To view all plot lines in their entirety, the player will have to replay the game multiple times and choose different choices to further the plot to an alternate direction. After Mai's scenario is completed, a replay of her route will offer an additional choice to play through Sayuri's back-story. Jun Maeda, who worked on the scenario for Kanon, commented in March 2001 that the Japanese public may have fallen under the impression that Key makes soothing games because of Kanon's influence, but Maeda affirmed that there was not one person who worked on Kanon who thought that. In the adult versions of the game, there are scenes with sexual CGs depicting Yuichi and a given heroine having sex. Key released versions of Kanon without the erotic content; the versions that include the adult content have one explicit sex scene in each of the five main story routes, in addition to one fantasy scene. Outside of these, there are two scenes with nudity. Yūichi Suzumoto, a scenario writer who worked on Key titles, commented that the sex scenes in Kanon are self-contained, can be removed without altering the story.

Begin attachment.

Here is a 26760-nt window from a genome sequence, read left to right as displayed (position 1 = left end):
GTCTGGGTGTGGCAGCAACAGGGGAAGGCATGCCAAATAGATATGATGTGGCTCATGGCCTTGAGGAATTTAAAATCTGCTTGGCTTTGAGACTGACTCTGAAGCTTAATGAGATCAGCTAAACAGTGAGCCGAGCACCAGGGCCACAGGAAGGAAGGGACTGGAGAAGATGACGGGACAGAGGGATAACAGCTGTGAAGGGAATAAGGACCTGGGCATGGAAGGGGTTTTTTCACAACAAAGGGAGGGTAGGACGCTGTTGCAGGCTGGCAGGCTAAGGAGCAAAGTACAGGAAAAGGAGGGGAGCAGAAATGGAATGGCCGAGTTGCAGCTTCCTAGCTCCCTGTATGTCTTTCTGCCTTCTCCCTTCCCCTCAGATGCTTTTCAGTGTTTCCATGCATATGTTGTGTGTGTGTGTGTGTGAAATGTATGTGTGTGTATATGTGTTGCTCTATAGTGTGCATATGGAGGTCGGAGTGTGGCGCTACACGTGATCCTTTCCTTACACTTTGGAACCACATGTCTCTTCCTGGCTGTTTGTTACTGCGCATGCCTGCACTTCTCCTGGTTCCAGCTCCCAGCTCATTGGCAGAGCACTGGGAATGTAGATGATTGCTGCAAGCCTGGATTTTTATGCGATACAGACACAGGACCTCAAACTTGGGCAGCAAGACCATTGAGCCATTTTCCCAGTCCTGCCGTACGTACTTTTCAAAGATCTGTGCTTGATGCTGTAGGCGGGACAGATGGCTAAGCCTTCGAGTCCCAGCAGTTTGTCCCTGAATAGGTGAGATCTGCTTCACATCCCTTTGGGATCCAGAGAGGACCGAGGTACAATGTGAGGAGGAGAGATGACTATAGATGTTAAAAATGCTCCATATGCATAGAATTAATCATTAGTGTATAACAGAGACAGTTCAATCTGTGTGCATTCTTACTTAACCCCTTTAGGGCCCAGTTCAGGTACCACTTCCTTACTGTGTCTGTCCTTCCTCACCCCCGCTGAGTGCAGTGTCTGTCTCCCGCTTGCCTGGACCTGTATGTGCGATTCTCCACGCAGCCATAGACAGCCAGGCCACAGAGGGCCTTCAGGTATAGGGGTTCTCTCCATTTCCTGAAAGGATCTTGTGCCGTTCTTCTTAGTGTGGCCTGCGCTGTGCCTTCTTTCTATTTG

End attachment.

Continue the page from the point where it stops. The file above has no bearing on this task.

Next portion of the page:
Maeda remarked. There are several important locations featured in the Kanon story, though the location names are mentioned explicitly in Key's works; the events of the story occur during winter, since it snows periodically over the course of the entire story, the city is always presented covered in a layer of snow. The shopping district is featured throughout the story when the characters go into town, whenever Ayu appears in the early story; the high school where Yuichi and the other main characters attend, including the school grounds, is shown predominantly in Shiori's and Mai's stories, is otherwise a general setting where Yuichi interacts with other characters. There are recurring themes. A music theme is present, as the episode titles from the 2006–2007 anime have parts in their titles related to music, such as overture and introit. Miracles play a large part in the story; the act of promising and keeping promises is found throughout the story. Yuichi makes important promises to the five main girls while at the same time fulfilling past promises he had made with four of them when he used to visit the city as a kid.